June 3, 2007 – Fallen comrades visit him in dreams. Some were close friends. Some, he barely knew. Some are whole again. Some, he cannot bear to see.
He bolts awake in the night, then roams the house, checking locks on doors and windows. He doesn’t get back to sleep. He just paces.
“They say it will be over, but sometimes, I just can’t see it,” said Tom Gibson, 29, of Bridgeport, who has a wife, a 2-year-old daughter and an unwanted carryover from his time in Afghanistan. It’s called post-traumatic stress disorder.
As the U.S. Army labors strains under the pressure of two wars, the toll on its warriors is visible. Lost limbs and wheelchairs make unforgettable images, but for many Iraq and Afghanistan veterans, some of the most troubling scars lie hidden.
At the top of the list is PTSD, a mix of anxiety, guilt and depression that gained public awareness during the Vietnam War. Since 2002, nearly 40,000 Iraq and Afghanistan veterans have been diagnosed with PTSD symptoms, according to the U.S. Department of Veterans Affairs.
Though misunderstood, PTSD is treatable, as long as the person seeks help. For many ex-soldiers, that’s not so easy.
“It’s the stigma of a warrior having to admit that something in his or her life is out of control,” said Larry Lantinga, a psychologist and co-manager of behavioral health at the Syracuse VA Medical Center. “At post-deployment or discharge, often they will deny everything and say, ‘I just want to go home.’ By the time we see them, something in their lives is not right.”
That’s how it went for Gibson. After returning in 2004 from nine months in Afghanistan, he downplayed his problems to counselors at Fort Drum, the Army’s post near Watertown. But after he received an honorable discharge in 2005, Gibson couldn’t put get his life back on course.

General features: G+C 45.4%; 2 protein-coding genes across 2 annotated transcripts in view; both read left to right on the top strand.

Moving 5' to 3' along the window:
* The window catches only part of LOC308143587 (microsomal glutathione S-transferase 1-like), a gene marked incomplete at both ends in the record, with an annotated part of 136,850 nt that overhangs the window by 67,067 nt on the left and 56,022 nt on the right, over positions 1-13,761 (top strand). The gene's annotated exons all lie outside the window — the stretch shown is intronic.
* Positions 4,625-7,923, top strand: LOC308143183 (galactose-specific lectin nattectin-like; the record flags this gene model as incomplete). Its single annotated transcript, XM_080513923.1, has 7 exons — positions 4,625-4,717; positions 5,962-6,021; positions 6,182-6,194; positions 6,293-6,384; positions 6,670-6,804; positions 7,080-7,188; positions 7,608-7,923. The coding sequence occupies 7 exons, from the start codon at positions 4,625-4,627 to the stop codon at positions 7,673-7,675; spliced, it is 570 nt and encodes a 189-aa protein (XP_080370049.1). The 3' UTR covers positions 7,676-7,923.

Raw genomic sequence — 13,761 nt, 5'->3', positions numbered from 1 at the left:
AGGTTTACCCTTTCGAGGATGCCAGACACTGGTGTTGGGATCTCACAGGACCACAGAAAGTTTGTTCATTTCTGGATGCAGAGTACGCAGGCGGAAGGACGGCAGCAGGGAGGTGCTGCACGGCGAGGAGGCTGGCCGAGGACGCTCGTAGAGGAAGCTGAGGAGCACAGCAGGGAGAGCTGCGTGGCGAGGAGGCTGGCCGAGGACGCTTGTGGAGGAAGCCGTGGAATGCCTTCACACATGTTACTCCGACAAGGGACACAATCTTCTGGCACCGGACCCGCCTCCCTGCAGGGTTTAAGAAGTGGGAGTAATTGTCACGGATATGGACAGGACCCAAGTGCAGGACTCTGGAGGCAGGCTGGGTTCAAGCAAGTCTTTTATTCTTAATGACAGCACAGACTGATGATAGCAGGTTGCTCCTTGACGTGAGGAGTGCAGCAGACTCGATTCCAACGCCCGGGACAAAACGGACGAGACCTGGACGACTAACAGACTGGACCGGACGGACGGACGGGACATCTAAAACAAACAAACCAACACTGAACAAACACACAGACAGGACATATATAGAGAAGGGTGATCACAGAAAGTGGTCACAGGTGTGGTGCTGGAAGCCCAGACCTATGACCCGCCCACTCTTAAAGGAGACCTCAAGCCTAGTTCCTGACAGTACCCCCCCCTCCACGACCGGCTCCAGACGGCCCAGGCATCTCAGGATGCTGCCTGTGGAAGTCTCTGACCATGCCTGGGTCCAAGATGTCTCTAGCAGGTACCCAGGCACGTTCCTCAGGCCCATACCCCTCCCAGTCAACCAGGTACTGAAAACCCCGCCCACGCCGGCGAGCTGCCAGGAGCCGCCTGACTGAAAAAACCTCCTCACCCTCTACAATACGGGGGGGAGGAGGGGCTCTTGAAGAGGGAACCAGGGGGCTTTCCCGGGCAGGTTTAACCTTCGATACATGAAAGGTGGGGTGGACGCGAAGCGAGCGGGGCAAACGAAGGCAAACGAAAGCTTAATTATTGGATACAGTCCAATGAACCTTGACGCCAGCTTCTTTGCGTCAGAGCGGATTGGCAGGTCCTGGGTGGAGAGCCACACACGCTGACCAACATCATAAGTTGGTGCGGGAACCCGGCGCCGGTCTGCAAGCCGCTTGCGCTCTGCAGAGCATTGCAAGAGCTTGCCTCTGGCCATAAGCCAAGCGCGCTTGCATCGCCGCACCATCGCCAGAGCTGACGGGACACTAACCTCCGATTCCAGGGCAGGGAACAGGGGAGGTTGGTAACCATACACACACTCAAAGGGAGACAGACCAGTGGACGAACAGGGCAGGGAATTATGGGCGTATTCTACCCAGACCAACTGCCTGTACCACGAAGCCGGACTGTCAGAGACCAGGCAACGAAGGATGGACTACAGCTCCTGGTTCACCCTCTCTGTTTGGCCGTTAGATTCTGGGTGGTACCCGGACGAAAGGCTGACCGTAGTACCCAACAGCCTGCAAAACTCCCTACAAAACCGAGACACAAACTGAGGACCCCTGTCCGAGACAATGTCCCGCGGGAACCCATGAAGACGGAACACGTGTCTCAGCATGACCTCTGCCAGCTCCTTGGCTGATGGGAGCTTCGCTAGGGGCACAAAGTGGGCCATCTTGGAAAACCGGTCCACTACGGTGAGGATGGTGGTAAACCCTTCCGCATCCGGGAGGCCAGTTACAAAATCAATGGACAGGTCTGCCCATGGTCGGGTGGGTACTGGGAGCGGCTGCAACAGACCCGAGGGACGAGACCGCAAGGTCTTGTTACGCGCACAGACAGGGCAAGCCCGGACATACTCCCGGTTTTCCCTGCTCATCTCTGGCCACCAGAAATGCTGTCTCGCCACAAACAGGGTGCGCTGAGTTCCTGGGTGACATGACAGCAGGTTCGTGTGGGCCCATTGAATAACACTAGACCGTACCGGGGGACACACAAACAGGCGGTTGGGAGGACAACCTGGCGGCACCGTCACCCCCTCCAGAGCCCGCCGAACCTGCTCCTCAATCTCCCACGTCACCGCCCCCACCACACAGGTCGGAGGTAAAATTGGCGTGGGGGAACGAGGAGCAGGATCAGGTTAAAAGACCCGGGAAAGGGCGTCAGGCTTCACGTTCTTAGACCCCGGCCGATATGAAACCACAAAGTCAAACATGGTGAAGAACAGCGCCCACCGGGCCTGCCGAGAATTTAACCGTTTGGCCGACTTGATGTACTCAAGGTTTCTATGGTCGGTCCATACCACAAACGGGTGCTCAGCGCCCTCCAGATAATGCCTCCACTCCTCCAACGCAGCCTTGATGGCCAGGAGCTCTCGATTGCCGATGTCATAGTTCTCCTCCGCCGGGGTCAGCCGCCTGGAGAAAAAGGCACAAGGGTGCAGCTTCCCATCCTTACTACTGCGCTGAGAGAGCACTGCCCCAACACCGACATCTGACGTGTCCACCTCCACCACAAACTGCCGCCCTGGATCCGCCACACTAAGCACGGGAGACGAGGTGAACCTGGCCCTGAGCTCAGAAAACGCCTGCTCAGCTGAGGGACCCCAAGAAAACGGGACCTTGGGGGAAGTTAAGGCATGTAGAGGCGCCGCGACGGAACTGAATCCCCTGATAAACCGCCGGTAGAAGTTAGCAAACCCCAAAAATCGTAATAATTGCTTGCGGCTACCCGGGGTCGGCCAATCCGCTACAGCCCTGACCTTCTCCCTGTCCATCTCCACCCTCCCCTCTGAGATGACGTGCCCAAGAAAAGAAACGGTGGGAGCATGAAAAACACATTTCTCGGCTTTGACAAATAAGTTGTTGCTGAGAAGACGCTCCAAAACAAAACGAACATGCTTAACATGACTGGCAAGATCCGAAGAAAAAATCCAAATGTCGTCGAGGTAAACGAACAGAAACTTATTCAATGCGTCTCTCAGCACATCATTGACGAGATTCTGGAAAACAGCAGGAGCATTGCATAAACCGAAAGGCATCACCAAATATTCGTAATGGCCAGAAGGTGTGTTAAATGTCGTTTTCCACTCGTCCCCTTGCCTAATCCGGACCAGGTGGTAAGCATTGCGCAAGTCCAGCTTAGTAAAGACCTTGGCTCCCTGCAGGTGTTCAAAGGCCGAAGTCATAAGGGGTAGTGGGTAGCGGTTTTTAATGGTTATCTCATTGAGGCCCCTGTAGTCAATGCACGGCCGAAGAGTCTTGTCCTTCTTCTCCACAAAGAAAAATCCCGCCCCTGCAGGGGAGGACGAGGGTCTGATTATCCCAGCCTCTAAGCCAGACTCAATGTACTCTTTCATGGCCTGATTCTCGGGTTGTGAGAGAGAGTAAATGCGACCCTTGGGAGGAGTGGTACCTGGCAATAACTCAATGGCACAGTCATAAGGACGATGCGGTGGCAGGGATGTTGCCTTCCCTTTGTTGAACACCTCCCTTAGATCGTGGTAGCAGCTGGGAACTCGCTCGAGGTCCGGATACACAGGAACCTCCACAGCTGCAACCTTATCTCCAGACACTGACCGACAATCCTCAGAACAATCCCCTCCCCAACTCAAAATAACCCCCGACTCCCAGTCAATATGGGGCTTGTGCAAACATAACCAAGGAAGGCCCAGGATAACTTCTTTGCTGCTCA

In January 2006, he sought counseling at the Syracuse VA Center. He couldn’t sleep at night. He couldn’t relax. Weary and frustrated, he couldn’t keep a job. For 11 months, he received medication and counseling, trying to rise from his doldrums.
On Dec. 6, a letter arrived from the U.S. Army.
“You are relieved from your present reserve component status and are ordered to report for a period of active duty,” it said.
He was ordered to re-enter the Army for up to 18 months and work anywhere from Arizona to Baghdad.
The country was calling Gibson back, and he was falling apart.
‘Panicked and scared’
Upon enlistment, every U.S. soldier commits to eight years of military service, regardless of how long he or she spends on active duty. After being discharged, veterans are placed on the Army’s Individual Ready Reserve list, a pool that numbers 78,000.
“Back in the ’80s, nobody thought about the IRR,” said Fred Bush, the Syracuse VA’s coordinator of Returning Veterans Education Outreach. “It’d be, ‘Hell, they’re not going to call me back.’ Well, that’s a real concern now.”
Since 2001, the Army has recalled 10,128 veterans from the IRR list. To keep boots on the ground in Iraq and Afghanistan, it has also extended combat deployments from 12 to 15 months, required soldiers to serve extra tours through the “stop-loss” program and called up large numbers of National Guard troops.
The recall letter hit Gibson hard.
“He reported being very panicked and scared, and did not know what to do,” psychologist Louise Weller wrote Dec. 7, in an evaluation for the Syracuse VA. Based on Gibson’s phone call, Weller described him as “highly anxious and distressed.”
After talks with his counselors, Gibson requested an exemption to his call-up, based on health concerns. The Army pushed back his reporting date by a month, to Feb. 22.